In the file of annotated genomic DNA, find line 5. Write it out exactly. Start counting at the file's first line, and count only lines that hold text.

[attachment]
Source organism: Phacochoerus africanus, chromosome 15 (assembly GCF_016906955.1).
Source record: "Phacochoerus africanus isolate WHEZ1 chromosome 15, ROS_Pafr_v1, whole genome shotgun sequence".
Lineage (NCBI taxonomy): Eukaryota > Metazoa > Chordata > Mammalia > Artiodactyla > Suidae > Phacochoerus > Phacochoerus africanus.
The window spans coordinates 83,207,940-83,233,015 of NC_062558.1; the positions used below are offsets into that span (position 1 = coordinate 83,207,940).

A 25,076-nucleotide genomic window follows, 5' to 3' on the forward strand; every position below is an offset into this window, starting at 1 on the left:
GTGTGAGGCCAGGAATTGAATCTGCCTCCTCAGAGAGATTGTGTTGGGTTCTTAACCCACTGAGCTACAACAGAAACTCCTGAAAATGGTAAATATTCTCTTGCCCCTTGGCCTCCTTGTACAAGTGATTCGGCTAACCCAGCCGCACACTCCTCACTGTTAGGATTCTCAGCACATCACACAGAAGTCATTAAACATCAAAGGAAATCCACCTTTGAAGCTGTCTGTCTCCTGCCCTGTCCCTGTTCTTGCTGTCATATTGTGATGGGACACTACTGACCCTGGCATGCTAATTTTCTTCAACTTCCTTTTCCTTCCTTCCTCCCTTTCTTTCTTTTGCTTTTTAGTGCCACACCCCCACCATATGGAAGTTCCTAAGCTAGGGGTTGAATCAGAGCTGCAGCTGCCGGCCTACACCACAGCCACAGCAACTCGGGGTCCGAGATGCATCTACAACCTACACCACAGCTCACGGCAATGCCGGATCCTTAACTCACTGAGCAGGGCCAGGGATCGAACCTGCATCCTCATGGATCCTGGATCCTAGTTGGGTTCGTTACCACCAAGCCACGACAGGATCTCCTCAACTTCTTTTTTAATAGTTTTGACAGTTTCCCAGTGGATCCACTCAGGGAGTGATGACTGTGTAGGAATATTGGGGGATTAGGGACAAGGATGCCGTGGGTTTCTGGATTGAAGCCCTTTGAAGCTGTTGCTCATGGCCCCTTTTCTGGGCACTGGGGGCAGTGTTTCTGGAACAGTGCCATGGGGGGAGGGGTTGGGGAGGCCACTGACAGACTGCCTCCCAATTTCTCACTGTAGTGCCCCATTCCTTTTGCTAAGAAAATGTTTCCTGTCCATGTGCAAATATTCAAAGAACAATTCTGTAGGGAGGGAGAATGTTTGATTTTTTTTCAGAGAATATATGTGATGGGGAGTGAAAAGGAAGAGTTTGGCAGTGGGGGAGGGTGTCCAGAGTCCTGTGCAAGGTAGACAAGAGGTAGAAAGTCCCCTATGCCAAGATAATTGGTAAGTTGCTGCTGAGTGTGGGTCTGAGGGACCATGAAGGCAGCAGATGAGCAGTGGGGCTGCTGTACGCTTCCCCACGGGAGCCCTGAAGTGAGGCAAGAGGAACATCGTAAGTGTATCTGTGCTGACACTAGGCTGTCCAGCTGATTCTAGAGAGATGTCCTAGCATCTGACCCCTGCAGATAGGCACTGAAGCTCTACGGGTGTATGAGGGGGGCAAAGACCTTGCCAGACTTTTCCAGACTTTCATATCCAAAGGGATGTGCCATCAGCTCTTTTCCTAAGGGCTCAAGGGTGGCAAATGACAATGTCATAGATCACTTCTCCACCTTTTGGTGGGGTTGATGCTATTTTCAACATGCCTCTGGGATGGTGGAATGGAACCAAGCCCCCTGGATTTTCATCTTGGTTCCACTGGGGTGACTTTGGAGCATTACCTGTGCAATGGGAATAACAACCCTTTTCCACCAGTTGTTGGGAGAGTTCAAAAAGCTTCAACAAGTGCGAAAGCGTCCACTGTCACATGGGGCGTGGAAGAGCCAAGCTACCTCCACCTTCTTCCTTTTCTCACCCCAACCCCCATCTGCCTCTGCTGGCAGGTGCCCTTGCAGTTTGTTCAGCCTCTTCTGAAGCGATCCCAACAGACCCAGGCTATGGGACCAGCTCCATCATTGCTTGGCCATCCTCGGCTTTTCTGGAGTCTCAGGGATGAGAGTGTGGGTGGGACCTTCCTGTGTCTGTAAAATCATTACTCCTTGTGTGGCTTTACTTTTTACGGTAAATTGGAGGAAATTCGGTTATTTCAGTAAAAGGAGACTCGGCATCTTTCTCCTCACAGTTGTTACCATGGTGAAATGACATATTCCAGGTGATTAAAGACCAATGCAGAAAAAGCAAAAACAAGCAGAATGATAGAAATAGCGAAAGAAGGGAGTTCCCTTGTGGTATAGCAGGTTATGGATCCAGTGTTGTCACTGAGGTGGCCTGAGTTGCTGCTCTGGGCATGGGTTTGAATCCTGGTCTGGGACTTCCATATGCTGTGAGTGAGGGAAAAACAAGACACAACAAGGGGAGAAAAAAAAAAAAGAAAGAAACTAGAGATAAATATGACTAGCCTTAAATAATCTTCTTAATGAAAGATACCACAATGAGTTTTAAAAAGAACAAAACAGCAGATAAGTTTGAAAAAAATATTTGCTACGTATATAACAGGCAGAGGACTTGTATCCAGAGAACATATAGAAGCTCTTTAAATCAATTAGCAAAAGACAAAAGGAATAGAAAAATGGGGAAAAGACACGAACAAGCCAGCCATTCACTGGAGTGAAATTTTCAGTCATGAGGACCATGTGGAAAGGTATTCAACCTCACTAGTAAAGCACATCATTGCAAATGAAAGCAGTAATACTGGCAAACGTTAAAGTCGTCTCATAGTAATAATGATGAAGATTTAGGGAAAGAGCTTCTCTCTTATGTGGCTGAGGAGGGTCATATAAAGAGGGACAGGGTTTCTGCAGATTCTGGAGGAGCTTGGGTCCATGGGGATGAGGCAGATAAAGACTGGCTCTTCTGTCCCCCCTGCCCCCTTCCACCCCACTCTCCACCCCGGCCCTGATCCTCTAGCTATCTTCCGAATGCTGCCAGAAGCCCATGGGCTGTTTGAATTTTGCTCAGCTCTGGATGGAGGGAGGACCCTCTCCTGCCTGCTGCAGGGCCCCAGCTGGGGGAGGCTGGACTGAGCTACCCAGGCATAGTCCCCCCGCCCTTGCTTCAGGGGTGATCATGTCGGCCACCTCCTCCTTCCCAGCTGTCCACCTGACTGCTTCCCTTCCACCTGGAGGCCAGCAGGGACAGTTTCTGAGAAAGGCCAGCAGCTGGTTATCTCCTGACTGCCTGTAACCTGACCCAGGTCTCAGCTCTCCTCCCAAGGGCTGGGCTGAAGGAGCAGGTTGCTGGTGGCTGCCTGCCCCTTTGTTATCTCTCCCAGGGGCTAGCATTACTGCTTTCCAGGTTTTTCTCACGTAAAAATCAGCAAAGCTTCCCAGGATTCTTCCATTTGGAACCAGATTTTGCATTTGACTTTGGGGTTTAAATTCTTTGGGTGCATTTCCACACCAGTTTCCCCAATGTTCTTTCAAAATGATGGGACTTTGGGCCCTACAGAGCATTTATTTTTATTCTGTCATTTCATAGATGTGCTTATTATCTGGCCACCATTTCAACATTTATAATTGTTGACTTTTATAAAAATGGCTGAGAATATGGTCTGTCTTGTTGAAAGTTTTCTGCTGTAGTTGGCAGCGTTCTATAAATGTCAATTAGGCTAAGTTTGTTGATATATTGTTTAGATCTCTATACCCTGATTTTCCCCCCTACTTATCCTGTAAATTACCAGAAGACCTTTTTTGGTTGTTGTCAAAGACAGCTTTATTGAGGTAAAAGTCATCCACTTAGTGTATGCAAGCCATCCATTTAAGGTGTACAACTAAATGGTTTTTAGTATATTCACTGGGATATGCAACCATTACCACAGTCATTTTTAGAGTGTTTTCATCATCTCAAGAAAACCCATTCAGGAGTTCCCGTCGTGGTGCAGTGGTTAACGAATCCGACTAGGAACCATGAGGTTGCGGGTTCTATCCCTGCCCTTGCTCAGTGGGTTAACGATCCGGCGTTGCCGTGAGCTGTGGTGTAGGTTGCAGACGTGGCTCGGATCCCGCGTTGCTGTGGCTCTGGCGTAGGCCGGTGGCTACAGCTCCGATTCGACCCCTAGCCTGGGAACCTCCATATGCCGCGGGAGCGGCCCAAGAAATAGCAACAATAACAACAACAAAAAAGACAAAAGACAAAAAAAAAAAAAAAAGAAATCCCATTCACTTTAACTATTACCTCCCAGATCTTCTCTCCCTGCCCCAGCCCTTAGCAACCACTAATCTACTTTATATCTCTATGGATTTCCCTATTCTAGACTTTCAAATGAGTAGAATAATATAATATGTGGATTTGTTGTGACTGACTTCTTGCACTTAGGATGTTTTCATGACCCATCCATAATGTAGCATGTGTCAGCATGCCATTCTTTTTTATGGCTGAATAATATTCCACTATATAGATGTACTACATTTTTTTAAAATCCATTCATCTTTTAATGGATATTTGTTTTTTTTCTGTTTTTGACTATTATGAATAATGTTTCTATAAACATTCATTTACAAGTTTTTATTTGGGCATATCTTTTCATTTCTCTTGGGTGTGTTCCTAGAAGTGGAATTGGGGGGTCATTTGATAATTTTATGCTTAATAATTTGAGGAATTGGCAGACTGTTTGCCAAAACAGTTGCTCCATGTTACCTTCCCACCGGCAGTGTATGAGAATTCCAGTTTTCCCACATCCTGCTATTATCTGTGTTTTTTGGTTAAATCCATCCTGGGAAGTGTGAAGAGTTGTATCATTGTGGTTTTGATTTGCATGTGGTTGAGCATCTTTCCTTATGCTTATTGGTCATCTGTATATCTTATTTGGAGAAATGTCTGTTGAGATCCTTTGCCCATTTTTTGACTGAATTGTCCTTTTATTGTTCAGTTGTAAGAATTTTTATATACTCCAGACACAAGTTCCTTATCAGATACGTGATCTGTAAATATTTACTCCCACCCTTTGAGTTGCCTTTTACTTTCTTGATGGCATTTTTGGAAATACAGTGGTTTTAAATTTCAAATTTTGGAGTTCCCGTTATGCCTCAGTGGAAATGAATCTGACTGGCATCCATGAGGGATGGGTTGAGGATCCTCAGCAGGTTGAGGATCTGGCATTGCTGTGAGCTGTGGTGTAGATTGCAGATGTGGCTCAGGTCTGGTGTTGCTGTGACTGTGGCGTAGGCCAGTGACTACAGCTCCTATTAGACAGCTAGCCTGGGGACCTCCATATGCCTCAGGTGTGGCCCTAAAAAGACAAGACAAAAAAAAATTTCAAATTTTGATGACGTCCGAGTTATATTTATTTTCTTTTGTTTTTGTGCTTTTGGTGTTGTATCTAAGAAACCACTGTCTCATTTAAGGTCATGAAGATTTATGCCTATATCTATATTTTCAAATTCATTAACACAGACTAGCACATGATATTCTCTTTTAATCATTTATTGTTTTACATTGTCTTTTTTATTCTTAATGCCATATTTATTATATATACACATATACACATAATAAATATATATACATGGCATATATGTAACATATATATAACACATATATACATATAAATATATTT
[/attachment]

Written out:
A 25,076-nucleotide genomic window follows, 5' to 3' on the forward strand; every position below is an offset into this window, starting at 1 on the left: